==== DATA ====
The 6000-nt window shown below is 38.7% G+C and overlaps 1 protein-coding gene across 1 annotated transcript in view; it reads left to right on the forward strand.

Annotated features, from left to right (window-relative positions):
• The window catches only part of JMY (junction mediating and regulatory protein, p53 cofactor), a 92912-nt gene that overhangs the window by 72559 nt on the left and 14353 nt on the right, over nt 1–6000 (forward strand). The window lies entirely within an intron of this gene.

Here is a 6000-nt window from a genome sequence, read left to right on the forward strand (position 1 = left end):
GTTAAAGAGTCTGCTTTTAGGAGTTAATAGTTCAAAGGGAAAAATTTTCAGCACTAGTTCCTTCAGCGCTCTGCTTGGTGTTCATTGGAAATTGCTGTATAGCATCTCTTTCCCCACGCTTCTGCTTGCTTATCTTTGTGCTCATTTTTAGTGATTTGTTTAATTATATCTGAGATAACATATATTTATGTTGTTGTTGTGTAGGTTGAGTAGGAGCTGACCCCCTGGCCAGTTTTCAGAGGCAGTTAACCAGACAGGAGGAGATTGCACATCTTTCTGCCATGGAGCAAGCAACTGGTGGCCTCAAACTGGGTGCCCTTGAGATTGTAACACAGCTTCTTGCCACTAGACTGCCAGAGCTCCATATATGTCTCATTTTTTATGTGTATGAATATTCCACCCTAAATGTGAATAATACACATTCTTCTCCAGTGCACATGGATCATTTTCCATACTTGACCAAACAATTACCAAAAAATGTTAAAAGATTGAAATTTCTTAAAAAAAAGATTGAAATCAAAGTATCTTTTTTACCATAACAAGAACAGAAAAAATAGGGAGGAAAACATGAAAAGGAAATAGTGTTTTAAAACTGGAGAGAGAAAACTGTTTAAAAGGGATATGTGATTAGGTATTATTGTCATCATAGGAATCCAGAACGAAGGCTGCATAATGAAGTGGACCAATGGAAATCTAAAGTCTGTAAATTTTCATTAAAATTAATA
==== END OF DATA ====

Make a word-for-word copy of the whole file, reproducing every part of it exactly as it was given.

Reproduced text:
The 6000-nt window shown below is 38.7% G+C and overlaps 1 protein-coding gene across 1 annotated transcript in view; it reads left to right on the forward strand.

Annotated features, from left to right (window-relative positions):
• The window catches only part of JMY (junction mediating and regulatory protein, p53 cofactor), a 92912-nt gene that overhangs the window by 72559 nt on the left and 14353 nt on the right, over nt 1–6000 (forward strand). The window lies entirely within an intron of this gene.

Here is a 6000-nt window from a genome sequence, read left to right on the forward strand (position 1 = left end):
GTTAAAGAGTCTGCTTTTAGGAGTTAATAGTTCAAAGGGAAAAATTTTCAGCACTAGTTCCTTCAGCGCTCTGCTTGGTGTTCATTGGAAATTGCTGTATAGCATCTCTTTCCCCACGCTTCTGCTTGCTTATCTTTGTGCTCATTTTTAGTGATTTGTTTAATTATATCTGAGATAACATATATTTATGTTGTTGTTGTGTAGGTTGAGTAGGAGCTGACCCCCTGGCCAGTTTTCAGAGGCAGTTAACCAGACAGGAGGAGATTGCACATCTTTCTGCCATGGAGCAAGCAACTGGTGGCCTCAAACTGGGTGCCCTTGAGATTGTAACACAGCTTCTTGCCACTAGACTGCCAGAGCTCCATATATGTCTCATTTTTTATGTGTATGAATATTCCACCCTAAATGTGAATAATACACATTCTTCTCCAGTGCACATGGATCATTTTCCATACTTGACCAAACAATTACCAAAAAATGTTAAAAGATTGAAATTTCTTAAAAAAAAGATTGAAATCAAAGTATCTTTTTTACCATAACAAGAACAGAAAAAATAGGGAGGAAAACATGAAAAGGAAATAGTGTTTTAAAACTGGAGAGAGAAAACTGTTTAAAAGGGATATGTGATTAGGTATTATTGTCATCATAGGAATCCAGAACGAAGGCTGCATAATGAAGTGGACCAATGGAAATCTAAAGTCTGTAAATTTTCATTAAAATTAATA